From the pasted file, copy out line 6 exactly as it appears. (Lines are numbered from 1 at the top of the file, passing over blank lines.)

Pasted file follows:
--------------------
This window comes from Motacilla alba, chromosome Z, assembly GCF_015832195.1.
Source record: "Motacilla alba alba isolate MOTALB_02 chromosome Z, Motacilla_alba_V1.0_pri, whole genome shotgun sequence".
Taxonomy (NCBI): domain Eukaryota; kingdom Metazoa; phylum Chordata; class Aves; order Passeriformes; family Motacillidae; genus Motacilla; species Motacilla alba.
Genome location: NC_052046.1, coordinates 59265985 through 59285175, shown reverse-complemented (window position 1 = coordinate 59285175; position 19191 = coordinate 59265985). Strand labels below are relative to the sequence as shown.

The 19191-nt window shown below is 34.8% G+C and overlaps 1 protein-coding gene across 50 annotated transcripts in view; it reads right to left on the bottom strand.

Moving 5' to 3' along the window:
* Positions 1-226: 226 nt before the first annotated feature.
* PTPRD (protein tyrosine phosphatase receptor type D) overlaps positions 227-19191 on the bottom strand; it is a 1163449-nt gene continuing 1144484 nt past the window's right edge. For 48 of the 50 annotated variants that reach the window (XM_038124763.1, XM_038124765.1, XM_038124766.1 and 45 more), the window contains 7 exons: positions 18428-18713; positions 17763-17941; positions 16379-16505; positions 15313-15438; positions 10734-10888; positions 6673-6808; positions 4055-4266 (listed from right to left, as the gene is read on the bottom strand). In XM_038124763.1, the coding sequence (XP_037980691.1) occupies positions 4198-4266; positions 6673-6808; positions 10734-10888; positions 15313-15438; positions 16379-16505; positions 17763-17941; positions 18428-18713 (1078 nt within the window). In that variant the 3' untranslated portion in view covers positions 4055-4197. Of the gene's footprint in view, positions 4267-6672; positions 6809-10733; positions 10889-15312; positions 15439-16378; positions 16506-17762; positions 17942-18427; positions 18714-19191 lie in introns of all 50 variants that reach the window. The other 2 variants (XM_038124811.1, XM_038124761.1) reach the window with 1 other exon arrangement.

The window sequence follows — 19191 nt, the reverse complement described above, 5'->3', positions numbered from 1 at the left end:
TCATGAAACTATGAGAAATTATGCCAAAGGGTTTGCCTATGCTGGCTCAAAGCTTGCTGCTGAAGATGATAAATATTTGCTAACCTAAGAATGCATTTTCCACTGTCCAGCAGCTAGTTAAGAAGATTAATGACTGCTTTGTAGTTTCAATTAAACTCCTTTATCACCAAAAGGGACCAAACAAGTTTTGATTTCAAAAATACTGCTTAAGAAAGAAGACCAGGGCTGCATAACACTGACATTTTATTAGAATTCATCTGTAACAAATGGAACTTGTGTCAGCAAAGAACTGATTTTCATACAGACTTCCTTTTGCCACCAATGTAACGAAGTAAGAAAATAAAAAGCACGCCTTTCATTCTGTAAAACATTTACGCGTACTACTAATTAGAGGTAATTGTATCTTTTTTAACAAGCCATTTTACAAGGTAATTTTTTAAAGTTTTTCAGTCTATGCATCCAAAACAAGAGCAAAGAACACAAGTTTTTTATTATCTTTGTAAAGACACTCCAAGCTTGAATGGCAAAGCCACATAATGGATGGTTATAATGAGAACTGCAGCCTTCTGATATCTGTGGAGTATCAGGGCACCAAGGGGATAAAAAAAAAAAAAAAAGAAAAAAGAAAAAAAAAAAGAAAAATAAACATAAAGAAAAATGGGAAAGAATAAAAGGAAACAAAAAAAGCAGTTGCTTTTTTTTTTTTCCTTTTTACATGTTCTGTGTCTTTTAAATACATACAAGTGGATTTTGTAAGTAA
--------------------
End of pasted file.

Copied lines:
Moving 5' to 3' along the window: